There's tons of senseless discussions and questions and wrong facts on the net about intel QPI and DMI. Here is some nonsense you can find over an over again:
- "Is QPI only temporary?" :doh:
- "Lynnfield has QPI! It's only on die." :doh: :doh:
- "intel is moving back from QPI to DMI." :doh: :doh: :doh:
OK, it's sooooooo simple:
QPI is used to connect high volume data transfer between two CPUs or between a CPU and a "northbridge".
The DMI link is a lower data volume transfer connection used to connect a "southbridge" to a "northbridge" or a "southbridge" to a CPU that has all "northbridge" functionalities integrated (memory controller plus PCIE controller).
intel CAN'T(!) move back to DMI, because such a statement doesn't make any sense:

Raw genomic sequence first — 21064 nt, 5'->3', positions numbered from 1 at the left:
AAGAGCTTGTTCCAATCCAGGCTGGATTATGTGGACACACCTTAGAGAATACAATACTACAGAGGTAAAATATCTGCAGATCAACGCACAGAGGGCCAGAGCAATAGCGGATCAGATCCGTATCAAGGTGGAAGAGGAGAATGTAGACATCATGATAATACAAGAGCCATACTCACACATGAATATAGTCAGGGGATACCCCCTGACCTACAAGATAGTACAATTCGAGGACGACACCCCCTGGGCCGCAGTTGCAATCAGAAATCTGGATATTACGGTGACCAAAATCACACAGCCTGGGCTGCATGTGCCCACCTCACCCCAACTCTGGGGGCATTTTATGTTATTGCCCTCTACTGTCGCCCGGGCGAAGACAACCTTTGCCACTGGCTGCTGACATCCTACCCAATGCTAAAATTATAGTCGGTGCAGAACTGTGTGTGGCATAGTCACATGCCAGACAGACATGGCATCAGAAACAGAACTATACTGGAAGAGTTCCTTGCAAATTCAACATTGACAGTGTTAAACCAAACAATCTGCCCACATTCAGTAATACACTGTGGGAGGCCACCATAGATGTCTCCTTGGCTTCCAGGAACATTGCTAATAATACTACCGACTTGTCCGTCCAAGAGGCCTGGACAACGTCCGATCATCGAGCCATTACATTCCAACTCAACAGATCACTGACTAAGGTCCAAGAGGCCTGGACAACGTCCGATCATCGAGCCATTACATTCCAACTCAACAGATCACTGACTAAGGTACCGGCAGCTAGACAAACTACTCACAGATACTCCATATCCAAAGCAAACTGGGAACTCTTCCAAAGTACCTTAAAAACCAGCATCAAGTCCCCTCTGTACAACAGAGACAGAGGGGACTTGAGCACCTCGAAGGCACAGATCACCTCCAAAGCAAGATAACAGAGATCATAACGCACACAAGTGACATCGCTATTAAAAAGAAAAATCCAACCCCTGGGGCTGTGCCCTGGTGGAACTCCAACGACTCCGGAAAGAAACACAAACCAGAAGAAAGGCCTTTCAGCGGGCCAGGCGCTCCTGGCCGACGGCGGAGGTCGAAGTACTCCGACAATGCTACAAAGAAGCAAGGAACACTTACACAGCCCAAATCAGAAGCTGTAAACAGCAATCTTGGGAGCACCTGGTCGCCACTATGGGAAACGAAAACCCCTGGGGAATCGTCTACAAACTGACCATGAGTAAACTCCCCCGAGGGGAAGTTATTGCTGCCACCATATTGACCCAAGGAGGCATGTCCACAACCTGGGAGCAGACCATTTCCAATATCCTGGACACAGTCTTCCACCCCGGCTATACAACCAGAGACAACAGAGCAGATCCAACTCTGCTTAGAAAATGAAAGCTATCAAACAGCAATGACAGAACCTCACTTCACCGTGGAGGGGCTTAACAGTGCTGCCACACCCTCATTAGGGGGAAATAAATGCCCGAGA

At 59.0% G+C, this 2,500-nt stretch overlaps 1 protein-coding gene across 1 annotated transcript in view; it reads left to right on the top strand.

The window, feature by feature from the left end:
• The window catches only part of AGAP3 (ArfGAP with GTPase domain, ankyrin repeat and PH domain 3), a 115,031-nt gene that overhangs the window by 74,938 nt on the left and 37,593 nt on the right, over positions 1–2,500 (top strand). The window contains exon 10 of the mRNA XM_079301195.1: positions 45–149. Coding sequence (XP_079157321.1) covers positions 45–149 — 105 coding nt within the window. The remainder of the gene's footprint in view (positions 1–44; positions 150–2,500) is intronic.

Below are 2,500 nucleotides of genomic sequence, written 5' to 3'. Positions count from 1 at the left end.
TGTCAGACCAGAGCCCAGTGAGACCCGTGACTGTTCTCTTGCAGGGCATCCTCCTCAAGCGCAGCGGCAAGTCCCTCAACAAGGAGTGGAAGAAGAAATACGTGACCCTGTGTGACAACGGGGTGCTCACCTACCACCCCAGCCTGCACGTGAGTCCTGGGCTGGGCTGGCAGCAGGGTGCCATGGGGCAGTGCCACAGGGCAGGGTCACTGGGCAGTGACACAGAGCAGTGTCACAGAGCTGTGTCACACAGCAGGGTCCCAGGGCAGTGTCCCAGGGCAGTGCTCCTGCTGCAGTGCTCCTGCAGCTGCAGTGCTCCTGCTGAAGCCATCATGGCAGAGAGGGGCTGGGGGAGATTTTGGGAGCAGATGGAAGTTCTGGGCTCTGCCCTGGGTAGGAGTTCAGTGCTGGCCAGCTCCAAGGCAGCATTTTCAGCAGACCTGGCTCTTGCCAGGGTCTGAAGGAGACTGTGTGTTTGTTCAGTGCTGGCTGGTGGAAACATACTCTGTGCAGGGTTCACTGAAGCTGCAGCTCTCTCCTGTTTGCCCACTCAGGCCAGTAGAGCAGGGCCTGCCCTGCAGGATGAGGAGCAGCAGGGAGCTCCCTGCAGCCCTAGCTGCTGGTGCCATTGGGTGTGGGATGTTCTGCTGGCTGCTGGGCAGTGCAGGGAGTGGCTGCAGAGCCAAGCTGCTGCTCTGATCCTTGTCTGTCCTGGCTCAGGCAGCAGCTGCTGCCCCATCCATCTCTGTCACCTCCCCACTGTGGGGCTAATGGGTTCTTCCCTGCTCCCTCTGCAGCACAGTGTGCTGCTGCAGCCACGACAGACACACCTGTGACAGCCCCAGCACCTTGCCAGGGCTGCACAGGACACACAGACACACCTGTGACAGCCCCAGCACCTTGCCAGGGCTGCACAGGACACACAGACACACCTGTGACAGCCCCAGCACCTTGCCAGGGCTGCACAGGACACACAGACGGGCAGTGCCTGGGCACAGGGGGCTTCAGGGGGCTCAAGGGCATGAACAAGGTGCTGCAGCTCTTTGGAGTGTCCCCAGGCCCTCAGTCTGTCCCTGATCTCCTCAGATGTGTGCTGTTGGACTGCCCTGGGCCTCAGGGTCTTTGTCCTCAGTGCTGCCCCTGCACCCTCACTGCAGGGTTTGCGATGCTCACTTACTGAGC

Bloomfield still has 50% of the northbridge functionalities (the PCIE controllers) left off on a northbridge (the X58 IOH). Therefore it still needs to connect to a "northbridge". Naturally it does so through a QPI bus.
Lynnfield has and all Sandy Bridges (as it seemes so far) will have all northbridge functionalities integrated. Therefore they only need to connect to a southbridge (the P55, P67 and X68 PCHs). Naturally they do so through a DMI bus.
QPI is a technology to interconnect DIES. There is NO(!) QPI on the Lynnfield die! The integrated connection to the on-die PCIE controller is not QPI but some internal high-bandwidth connection technology.
QPI isn't temporary either! It's possible that it's a temporary issue to use QPI on desktop systems to connect to the X58 IOH, since even the X68 will need to be just a PCH it seems. But QPI will always be the bus that connects the CPUs of multi-CPU systems!
Are these little things so hard to get??